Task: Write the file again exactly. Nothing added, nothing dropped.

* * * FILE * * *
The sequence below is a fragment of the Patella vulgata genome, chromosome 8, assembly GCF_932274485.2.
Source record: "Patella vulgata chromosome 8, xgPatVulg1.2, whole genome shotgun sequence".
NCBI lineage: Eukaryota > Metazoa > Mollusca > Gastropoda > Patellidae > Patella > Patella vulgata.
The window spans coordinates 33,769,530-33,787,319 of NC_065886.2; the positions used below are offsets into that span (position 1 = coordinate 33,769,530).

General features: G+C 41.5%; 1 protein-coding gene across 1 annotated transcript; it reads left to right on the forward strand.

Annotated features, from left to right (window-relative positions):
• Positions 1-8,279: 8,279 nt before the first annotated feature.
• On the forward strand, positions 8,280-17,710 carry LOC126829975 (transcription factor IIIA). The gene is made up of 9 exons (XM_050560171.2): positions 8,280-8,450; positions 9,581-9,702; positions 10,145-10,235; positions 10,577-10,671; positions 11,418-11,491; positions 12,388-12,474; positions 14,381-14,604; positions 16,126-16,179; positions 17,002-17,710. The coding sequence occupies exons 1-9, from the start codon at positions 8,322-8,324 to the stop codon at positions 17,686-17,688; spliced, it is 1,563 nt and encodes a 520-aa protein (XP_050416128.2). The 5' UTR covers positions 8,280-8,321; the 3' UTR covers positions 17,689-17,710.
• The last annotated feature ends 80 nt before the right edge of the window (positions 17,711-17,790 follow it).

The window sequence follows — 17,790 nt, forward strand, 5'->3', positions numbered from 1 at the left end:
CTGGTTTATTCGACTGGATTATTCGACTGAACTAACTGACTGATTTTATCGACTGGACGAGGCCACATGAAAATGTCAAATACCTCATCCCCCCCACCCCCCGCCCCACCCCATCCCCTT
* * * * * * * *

The sequence below is a fragment of the Patella vulgata genome, chromosome 8, assembly GCF_932274485.2.
Source record: "Patella vulgata chromosome 8, xgPatVulg1.2, whole genome shotgun sequence".
NCBI lineage: Eukaryota > Metazoa > Mollusca > Gastropoda > Patellidae > Patella > Patella vulgata.
The window spans coordinates 33,769,530-33,787,319 of NC_065886.2; the positions used below are offsets into that span (position 1 = coordinate 33,769,530).

General features: G+C 41.5%; 1 protein-coding gene across 1 annotated transcript; it reads left to right on the forward strand.

Annotated features, from left to right (window-relative positions):
• Positions 1-8,279: 8,279 nt before the first annotated feature.
• On the forward strand, positions 8,280-17,710 carry LOC126829975 (transcription factor IIIA). The gene is made up of 9 exons (XM_050560171.2): positions 8,280-8,450; positions 9,581-9,702; positions 10,145-10,235; positions 10,577-10,671; positions 11,418-11,491; positions 12,388-12,474; positions 14,381-14,604; positions 16,126-16,179; positions 17,002-17,710. The coding sequence occupies exons 1-9, from the start codon at positions 8,322-8,324 to the stop codon at positions 17,686-17,688; spliced, it is 1,563 nt and encodes a 520-aa protein (XP_050416128.2). The 5' UTR covers positions 8,280-8,321; the 3' UTR covers positions 17,689-17,710.
• The last annotated feature ends 80 nt before the right edge of the window (positions 17,711-17,790 follow it).

The window sequence follows — 17,790 nt, forward strand, 5'->3', positions numbered from 1 at the left end:
CTGGTTTATTCGACTGGATTATTCGACTGAACTAACTGACTGATTTTATCGACTGGACGAGGCCACATGAAAATGTCAAATACCTCATCCCCCCCACCCCCCGCCCCACCCCATCCCCTT